Can I Take Health Supplements While on Medications or Treatments for an Existing Medical Condition?

Combining dietary supplements with medications can have dangerous effects. Learn more about how supplements can interact with medications and treatments.

Can I Take Health Supplements While on Medications or Treatments for an Existing Medical Condition?

Combining dietary supplements and medications can have dangerous and even fatal effects. Dietary supplements are products manufactured to provide the body with the nutrients it lacks, according to Walls. These supplements can interfere with the prescription medications you're taking, either weakening them or making them more powerful. It is important to tell your doctor if you are using these supplements together with prescription medications so that they can monitor you closely.

For people with cardiovascular disease who don't eat fish regularly, taking a fish oil supplement is reasonable. Despite their iconic status, there is no evidence that multivitamins improve health and well-being or prevent disease. The mission of SAMHSA is to lead public health and service delivery initiatives that promote mental health, prevent substance abuse, and provide treatment and support to promote recovery, while ensuring equitable access and better outcomes. Popular supplements include vitamins D and B12; minerals such as calcium and iron; herbs such as echinacea and garlic; and products such as glucosamine, probiotics and fish oils.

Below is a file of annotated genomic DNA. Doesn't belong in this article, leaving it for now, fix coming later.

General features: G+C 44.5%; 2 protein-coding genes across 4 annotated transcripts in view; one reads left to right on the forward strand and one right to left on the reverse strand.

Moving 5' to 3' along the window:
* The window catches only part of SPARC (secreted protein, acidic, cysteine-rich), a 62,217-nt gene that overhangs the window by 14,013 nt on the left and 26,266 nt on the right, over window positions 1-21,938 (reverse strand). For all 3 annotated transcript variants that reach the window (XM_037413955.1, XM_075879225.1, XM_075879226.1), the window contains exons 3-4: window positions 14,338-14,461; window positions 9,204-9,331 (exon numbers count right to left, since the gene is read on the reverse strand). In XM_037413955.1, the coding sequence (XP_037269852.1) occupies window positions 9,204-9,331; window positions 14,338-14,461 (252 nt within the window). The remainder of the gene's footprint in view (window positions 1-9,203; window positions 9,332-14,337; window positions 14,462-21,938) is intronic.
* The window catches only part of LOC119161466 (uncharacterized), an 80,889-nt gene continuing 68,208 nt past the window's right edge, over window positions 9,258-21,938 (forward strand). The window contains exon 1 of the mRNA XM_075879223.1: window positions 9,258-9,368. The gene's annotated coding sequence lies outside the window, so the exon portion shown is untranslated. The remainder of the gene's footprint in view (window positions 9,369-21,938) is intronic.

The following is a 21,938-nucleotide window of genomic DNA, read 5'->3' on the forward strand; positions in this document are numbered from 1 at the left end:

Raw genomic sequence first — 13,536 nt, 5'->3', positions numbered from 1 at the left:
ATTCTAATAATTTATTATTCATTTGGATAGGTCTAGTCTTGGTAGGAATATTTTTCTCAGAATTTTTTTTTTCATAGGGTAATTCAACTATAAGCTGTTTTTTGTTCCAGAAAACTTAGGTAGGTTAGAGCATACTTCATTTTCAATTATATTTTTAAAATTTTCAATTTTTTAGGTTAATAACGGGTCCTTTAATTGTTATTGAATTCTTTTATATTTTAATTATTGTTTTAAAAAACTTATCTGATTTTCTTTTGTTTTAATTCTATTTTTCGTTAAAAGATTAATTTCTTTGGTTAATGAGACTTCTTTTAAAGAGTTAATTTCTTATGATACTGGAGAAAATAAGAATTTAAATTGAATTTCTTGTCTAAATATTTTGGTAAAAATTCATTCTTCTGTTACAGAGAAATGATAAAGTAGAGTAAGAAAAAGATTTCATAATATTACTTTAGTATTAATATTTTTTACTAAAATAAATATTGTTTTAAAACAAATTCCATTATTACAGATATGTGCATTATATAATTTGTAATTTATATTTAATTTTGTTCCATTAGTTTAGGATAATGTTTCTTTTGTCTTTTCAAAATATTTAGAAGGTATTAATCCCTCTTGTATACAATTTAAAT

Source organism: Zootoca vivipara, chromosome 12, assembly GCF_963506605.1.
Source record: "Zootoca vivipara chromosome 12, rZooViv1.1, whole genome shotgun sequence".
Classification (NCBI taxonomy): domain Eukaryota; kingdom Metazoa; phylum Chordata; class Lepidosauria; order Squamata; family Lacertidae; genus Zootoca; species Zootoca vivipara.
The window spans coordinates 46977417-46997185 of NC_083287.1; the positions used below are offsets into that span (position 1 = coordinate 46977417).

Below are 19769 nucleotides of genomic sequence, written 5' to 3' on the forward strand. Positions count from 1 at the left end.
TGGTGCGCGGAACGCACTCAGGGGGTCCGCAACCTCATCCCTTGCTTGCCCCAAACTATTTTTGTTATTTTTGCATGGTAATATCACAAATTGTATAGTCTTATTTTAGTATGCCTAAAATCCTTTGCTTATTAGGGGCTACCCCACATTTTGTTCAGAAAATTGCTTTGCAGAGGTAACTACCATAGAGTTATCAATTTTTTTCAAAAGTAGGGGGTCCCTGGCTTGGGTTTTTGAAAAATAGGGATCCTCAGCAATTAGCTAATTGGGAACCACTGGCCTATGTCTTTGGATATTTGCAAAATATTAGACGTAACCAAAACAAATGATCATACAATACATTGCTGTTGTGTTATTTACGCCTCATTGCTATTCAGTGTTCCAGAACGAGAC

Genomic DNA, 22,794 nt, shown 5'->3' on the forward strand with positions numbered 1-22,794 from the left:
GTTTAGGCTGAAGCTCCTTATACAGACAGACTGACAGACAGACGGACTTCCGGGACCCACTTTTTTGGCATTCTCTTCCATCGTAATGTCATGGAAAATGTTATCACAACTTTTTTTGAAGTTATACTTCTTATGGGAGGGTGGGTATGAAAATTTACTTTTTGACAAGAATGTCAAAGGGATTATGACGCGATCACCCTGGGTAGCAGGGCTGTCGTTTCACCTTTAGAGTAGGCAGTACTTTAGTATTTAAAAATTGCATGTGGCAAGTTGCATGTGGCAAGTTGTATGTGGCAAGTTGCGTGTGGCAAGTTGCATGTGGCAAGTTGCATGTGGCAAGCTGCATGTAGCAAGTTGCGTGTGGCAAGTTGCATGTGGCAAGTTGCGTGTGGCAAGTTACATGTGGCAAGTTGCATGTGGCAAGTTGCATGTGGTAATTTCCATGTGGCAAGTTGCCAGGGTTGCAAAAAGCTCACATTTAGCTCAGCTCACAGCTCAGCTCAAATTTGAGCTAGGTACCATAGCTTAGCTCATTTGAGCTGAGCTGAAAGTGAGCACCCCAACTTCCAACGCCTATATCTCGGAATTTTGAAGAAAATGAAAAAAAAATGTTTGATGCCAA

So even if you take supplements, be sure to eat well, exercise regularly, and work with your doctor to keep your cholesterol, blood pressure, and blood sugar under control. Whole grains, fruits, vegetables, nuts and seeds are the best sources of fiber, but many people need supplements to meet these goals. Pharmacists should recommend folic acid supplementation to patients who are prescribed methotrexate for rheumatoid arthritis or psoriasis, especially if there are adverse effects or toxicities such as abnormalities in blood cell counts and varying degrees of mucositis and diarrhea. In addition, pharmacists should encourage software providers and employers to provide fields in their profile systems for over-the-counter drugs and supplements, as these products can affect care and cause easily avoidable drug interactions that could put the patient at risk of poor outcomes or adverse effects.

Before a prescription or over-the-counter drug can be sold in the United States, the manufacturer must submit data that supports its safety and effectiveness. The FDA is the federal agency that oversees both supplements and drugs, but the FDA regulations for dietary supplements are different from those for prescription or over-the-counter drugs. Also, be careful when giving supplements to a child unless recommended by your healthcare provider.